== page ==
by Natalie Dekel, MPhil.

Today (13 Feb 2009) I woke up at 4 o’clock in the morning and had time to observe the dreams I just had… I dreamt about the materiality of dreams themselves…

I came to see that in dreams we create situations like theatre stages on which we can perform. These performances are staged inside our dreaming-minds so that we can enact and practice some situations in a reality-like setup. As we practice in this safe dream-space, we call upon certain personalities and people for the purpose of exchanging information or just having a talk.

For instance, if one wishes to meet someone who lives far from them, or to meet someone who has passed away, they can do so in a dream. We create dream-environments so that even though they may not make sense to the mind (logic) still they generate a sense of familiarity. The dream-situation creates a sense of familiarity and safety; a comfortable space for people to accept our invitation and join us in our dreams.

 ‘Dream State’ (photo © Gil Dekel)

‘Dream State’ (photo © Gil Dekel)

A safe environment also allows our own mind to be settled and at ease, so that it can work to the best of its abilities in this alternative consciousness of being. Outside dreams, if we were to set ourselves free in a place with no concepts of time or space, our minds would not be able to grasp the scene and would go into a survival mode where rejection and panic. Dreams, on the other hand, are made in such way that we can find an easy access for ourselves and others.

I saw people appearing in a particular context-dream, and then disappear or rather dissolve into another dream-scene, once the chat was concluded and the messages were delivered.

I saw how dreams metamorphose from one to another. It felt as if these ‘dreamlands’ hold a living breathing quality to them that creates continuity from one part of itself into a new part of itself. This dreamland materiality acts as one small space of ‘reality’ where a certain level of vibrations of energy enables us to communicate with each other. We focus on these certain levels of communications for the purpose of learning and evolving. Once we learn a message and evolve, we then leave that particular dream-scene, and enter a new one.

I presume that all realities follow the same pattern of movement, even when we do not dream. There is also a link between the dream world and the world of being awake. Everything seems to be in a continual motion, and when something moves into the physical reality as we know it, it seems to solidify itself into an unmovable or silent material that we can grasp or identify with in our mind. Dream-reality is one type of vibration that we grasp while we experience alternative state of being (asleep). The daily-reality is another type, which we grasp when we are awake.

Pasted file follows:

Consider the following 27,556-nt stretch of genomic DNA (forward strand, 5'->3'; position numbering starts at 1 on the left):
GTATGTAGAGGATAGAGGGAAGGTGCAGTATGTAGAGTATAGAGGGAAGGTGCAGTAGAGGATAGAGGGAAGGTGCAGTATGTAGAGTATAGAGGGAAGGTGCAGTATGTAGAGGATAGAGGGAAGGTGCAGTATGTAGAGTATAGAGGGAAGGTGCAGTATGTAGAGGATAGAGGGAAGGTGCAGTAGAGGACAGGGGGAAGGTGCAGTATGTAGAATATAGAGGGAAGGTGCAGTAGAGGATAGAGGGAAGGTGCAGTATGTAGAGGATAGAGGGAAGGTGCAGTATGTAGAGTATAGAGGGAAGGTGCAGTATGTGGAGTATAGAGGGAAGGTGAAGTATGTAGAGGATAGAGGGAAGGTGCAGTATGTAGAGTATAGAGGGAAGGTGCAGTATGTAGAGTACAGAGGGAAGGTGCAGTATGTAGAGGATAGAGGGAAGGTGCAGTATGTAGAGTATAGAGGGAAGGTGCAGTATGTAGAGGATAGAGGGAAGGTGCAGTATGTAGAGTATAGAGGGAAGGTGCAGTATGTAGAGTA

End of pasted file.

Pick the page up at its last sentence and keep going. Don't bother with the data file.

We can learn to tune out of our known time/space reality into the neutral perception of dreamscape where the fluidity of materials can take us into magical worlds and images. Through meditation practice and even in moments of daydreaming (which many people argue is like meditation) we can enter a state of bliss consciousness. Then we can experience anything we wish to experience, and having the experience we can then tune back to our reality, with its ‘stable’ and ‘unmoving’ materials.

Sometimes the dreamscapes can be scary. However this is also a part of the experience that we are trying to achieve, in the safe realm of being dreaming. In a dream you cannot die and if your body dies you still hold the sense of you being a spirit that continues to exist with a consciousness. Hence, one can experience both sides of being (alive and after-alive) with no traumatic effect on the sleeping body.

Dreams are like a safe-mode game of experiencing Being in a way that would be limited or compromised in a physical form.

6 March 2013.
© Natalie Dekel.

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